If done right, the Skills section can be a powerful tool to help you get more interviews though, for two reasons:
First, it’s a great way to put a lot of relevant keywords onto your resume, so that you get past computerized job application systems.
Second, it’s an easy way to show employers what you know that’s going to help you succeed in their job. Always re-order and re-adjust your Skills section to fit what you think this specific employer wants!
More info on how to do that is coming up, but let’s finish the list first…
Any volunteer work or community service you’ve done. This shows employers that you’re enthusiastic and involved in the community, which can help set you apart (while also filling up your resume).
If you have no work experience, these would likely be academic achievements. Go ahead and list them underneath your Education section.
So don’t put this as a separate section, but do include awards, achievements and any recognition you received when you write your Education section in Step 3 above.
Now that you know what to put on your resume, let’s at a few things you should leave off if you want to get interviews.
If you have a long work history, considering removing some jobs that aren’t relevant, or were at the very beginning of your career (especially if you’ve been working 15-20 years or more).
Note that you shouldn’t remove an irrelevant job if it’s going to leave your employment history empty. For example if you’ve only held one job but it’s not relevant to what you want to do next, you should still keep it.
Why? It’s better to put a job that don’t seem closely related to your current job search, than to put nothing for your “Employment History”.
And you can always show traits like leadership, accountability, hard work, problem-solving, etc., in your past work history, no matter what job you had! So hiring managers might still find it relevant and impressive.
Use a Career Summary section instead, as mentioned earlier in the article.
Unless you have a Ph.D. and are writing an academic CV… or unless you’ve been working for 10-15+ years… your resume should not be more than two pages.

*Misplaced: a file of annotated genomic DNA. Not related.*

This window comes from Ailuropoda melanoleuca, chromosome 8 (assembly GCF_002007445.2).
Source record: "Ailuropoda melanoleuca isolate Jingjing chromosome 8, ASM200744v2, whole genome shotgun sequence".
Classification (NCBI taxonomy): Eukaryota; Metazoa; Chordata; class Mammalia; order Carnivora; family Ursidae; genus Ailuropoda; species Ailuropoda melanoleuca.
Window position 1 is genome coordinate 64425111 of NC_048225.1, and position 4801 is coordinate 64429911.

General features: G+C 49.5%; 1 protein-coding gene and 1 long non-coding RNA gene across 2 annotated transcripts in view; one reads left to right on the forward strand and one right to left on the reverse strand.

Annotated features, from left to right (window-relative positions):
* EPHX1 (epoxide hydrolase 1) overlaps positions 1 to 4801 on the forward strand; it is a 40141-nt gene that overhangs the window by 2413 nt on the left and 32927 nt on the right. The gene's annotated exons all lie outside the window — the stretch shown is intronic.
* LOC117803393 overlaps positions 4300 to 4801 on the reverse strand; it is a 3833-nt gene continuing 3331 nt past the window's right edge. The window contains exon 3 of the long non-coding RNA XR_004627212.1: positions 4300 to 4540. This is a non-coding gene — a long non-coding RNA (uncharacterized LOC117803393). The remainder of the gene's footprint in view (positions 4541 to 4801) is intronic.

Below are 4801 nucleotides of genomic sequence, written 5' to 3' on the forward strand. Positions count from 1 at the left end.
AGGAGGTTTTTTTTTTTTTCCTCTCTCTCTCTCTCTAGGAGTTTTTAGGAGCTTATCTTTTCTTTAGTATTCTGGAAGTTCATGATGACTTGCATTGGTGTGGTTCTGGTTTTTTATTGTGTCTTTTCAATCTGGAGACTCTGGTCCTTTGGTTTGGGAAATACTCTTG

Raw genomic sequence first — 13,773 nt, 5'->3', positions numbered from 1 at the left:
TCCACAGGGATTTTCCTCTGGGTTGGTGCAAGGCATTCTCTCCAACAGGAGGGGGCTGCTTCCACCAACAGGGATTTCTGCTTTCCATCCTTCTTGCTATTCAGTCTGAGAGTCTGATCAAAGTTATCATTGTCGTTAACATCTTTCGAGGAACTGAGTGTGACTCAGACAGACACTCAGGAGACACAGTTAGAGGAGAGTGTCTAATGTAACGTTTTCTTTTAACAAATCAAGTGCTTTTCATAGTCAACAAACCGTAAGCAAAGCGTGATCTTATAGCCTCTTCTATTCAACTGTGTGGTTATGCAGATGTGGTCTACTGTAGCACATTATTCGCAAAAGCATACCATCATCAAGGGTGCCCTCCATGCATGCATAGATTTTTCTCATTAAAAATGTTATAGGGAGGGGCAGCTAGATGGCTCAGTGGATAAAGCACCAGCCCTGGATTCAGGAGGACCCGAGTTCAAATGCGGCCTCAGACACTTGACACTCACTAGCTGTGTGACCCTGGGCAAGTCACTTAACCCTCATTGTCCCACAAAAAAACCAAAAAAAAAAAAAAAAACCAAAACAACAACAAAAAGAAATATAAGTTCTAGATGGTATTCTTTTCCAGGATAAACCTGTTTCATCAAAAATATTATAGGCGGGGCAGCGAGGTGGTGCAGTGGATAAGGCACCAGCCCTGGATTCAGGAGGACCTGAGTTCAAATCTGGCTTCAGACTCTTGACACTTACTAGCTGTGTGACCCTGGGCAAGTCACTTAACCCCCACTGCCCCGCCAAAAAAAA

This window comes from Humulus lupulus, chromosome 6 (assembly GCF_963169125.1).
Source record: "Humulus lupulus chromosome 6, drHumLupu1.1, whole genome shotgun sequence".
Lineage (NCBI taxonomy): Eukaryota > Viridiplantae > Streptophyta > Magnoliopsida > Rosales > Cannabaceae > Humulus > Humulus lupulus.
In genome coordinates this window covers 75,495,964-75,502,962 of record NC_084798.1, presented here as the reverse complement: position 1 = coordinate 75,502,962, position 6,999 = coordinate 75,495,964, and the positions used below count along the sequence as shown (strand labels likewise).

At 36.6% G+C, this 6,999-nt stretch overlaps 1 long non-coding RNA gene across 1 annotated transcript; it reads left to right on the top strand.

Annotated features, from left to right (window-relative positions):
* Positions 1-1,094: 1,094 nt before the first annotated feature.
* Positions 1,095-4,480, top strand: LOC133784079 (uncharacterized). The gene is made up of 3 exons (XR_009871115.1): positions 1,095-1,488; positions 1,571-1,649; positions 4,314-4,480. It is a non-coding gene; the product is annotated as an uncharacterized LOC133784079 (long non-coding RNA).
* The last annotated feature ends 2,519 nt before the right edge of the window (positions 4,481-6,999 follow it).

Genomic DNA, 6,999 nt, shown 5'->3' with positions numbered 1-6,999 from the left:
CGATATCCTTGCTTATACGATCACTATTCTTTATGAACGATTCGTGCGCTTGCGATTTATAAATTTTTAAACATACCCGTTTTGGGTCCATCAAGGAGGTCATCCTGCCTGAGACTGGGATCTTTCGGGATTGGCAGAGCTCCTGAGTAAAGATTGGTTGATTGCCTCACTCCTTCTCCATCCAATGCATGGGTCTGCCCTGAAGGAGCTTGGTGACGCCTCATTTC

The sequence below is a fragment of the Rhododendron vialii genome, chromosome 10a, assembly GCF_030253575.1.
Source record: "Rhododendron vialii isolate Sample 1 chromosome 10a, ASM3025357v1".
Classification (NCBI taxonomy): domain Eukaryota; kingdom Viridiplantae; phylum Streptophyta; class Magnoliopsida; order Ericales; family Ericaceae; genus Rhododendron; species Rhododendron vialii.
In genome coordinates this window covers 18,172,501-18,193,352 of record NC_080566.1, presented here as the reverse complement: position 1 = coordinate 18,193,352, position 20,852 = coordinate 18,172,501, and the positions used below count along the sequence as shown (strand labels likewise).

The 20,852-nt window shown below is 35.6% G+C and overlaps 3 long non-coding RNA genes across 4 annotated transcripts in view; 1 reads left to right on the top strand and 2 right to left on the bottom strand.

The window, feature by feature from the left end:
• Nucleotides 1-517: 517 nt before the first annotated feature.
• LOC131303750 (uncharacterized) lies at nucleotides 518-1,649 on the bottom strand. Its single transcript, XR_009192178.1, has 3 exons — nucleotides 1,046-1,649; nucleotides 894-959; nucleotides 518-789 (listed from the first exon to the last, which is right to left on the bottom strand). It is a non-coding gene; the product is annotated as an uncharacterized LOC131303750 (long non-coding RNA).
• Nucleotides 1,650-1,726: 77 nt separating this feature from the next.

For 75-80% of people, it should really only be one page.
So focus on what’s most important and keep the length short.
As a recruiter, I’d rather see 8 specific skills that are relevant to the job I’m hiring for, rather than a list of 30 general skills that you’ve used throughout your career but might not be relevant to the job. So make your resume laser-focused and target their needs!
Proofread and spellcheck everything.
You are very unlikely to get called for an interview if you have a spelling or grammar mistake on your resume – and nobody’s going to tell you either.
So you need to find it yourself, or have a friend proofread it carefully for you!
Here’s a little trick if you proofread it yourself: temporarily change your resume to an unusual font before proofreading. It will help you spot errors (sounds crazy, I know. But it works).
I’d recommend “Tailoring” your resume to match the job description before sending it out for each job.
It’ll take you a bit longer per job application, but you’ll get far more responses.
Would you rather apply for 50 jobs and hear back from 1? Or apply for 25 jobs and hear back from 4?
That’s the type of difference tailoring your resume can make. Here’s a full article on how to easily tailor your resume for each job. (This method will save you a ton of time).
Now you know what goes on a resume and how to make each section attractive to employers.
If you follow the steps above you’re going to have a great resume that grabs attention and shows recruiters and hiring managers why they should interview you immediately.